The Danish website Metroxpress explained the deal recounted in the book, in which Arla “would donate a substantial sum for a purpose of the [Islamic] scholars’ choice. In return, they would [issue] a statement saying that it is now again religiously acceptable to buy the Danish, Swedish and Norwegian dairy products.”

In other words, the scholars would bless off on Arla products in Bahrain and the UAE and help simmer down the anti-Danish sentiments that they themselves had whipped up about the cartoons in exchange for what was likely millions of Danish crowns to be spent as the imams saw fit.

The 2006 agreement may have been a violation of Denmark’s anti-corruption and anti-bribery laws. Section 299 of the Danish Criminal Code prohibits bribes among private entities in exchange for a “return commission” (ie, kickback). In this case, the return commission for the money paid to the imams was the profits earned from sales stemming from their endorsement of Arla’s products, thus giving Arla an unfair advantage in the Middle East over its competitors who did not arrange similar off-the-books payments there.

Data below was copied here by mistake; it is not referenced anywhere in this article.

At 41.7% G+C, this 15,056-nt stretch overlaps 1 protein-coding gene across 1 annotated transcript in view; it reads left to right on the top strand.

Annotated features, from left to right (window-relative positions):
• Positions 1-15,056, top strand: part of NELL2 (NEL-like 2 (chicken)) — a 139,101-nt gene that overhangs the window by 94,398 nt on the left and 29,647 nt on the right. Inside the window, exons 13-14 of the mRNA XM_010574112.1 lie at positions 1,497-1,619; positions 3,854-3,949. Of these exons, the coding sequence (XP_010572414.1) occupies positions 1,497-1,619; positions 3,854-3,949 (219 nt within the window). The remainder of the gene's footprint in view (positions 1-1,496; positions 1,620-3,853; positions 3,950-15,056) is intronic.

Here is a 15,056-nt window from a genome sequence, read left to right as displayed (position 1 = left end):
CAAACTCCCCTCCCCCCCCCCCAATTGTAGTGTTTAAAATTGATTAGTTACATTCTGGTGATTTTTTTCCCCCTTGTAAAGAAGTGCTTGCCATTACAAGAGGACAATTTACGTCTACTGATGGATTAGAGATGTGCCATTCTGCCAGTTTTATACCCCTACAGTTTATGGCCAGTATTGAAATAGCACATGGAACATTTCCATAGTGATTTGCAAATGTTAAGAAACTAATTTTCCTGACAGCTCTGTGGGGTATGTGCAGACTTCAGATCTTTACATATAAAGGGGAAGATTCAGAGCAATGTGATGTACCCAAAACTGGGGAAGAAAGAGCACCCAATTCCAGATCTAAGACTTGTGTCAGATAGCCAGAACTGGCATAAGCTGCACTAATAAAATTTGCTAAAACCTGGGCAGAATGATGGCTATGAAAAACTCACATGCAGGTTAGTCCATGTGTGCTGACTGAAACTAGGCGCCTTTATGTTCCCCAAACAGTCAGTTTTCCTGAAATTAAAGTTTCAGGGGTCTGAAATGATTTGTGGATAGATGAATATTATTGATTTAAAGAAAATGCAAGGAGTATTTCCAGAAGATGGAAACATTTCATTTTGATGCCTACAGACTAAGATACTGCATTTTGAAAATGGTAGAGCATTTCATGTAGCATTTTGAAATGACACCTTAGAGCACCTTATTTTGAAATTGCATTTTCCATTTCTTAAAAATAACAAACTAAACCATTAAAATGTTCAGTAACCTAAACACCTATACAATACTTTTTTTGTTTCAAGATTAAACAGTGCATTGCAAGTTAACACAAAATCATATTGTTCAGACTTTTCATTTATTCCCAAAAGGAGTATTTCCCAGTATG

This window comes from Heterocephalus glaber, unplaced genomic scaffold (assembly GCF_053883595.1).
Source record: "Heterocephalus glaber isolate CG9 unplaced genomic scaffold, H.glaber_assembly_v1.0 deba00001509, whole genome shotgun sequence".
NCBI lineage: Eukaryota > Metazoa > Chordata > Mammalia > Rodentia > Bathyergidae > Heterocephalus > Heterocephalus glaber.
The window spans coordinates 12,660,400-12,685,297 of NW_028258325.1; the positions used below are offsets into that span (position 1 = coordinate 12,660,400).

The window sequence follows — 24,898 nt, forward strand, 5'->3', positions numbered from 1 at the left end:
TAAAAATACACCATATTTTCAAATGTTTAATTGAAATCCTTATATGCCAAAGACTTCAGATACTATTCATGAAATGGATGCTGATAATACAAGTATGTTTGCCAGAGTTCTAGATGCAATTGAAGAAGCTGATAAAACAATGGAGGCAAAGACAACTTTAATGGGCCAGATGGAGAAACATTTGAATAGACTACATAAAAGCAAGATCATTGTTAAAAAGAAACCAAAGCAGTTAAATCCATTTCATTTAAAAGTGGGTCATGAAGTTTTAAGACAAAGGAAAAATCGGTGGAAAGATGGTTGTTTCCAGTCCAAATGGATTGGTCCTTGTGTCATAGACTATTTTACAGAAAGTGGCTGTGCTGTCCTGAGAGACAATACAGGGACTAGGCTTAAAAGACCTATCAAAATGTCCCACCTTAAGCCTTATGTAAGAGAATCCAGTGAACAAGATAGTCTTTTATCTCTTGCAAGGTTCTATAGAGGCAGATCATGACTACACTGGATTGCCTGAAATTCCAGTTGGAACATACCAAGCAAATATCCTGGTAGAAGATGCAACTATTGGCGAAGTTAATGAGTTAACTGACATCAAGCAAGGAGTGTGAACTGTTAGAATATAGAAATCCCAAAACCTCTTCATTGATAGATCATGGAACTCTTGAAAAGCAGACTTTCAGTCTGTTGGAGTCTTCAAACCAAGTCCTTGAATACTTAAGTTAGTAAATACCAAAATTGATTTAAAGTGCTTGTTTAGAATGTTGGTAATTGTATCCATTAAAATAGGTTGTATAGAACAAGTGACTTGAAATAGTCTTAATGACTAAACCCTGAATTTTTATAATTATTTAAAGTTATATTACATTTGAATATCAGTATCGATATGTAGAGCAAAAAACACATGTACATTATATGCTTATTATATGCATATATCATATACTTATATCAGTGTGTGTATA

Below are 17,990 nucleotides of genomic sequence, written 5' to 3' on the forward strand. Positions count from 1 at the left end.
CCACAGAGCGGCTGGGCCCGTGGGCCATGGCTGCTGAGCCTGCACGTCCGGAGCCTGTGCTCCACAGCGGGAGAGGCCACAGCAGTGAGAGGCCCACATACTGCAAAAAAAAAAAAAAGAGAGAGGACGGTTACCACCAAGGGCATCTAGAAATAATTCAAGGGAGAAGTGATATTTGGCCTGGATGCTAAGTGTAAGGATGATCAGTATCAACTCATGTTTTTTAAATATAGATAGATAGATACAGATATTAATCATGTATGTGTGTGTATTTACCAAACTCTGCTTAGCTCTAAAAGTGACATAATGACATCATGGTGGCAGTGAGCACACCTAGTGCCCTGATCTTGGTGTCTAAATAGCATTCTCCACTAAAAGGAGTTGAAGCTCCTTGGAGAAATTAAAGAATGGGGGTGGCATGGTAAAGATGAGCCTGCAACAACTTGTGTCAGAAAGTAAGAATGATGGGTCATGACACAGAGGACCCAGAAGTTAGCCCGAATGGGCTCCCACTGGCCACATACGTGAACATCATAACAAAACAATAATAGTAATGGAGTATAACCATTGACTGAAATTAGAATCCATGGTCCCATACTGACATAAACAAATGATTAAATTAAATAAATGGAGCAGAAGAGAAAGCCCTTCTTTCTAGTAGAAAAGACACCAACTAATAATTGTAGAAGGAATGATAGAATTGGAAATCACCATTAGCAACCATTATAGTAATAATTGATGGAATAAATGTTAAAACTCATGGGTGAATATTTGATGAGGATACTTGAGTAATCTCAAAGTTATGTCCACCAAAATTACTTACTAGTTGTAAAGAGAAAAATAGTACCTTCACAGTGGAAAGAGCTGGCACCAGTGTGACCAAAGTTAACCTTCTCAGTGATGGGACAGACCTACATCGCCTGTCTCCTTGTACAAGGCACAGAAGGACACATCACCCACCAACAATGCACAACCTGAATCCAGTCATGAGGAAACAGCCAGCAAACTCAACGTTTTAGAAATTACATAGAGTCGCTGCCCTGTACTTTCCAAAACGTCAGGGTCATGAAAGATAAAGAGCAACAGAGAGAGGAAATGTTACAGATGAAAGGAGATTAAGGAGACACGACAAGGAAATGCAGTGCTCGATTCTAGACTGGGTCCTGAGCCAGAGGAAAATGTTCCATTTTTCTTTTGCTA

For its part, the Arla conglomerate has been arrogant and dismissive about the seriousness of the new allegations, saying that “We have decided to put the matter behind us,” and that Arla will not comment further events from eight years ago.

The cavalier attitude expressed by Arla may be indicative of the broader Danish attitude toward corporate bribery overseas. Denmark, which by most measures has very little corruption, was admonished last year by the OECD for its failure to do more to investigate allegations of foreign bribery. Danish companies were previously revealed to have paid bribes to Saddam Hussein regime officials as part of the scandal plagued UN oil-for-food program.

The 2006 agreement could also be viewed as simple extortion by the Islamic scholars. There would be a precedent for that as well:  shakedowns for halal certification against Denmark by Saudi Arabia’s Muslim World League were revealed last year. The Gulf monarchies and their elites seem to have realized that Danish companies are rather pliant to their demands.

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Backroom deal suspected as Turkish agent buys foreclosed Gulen school property

April 6, 2013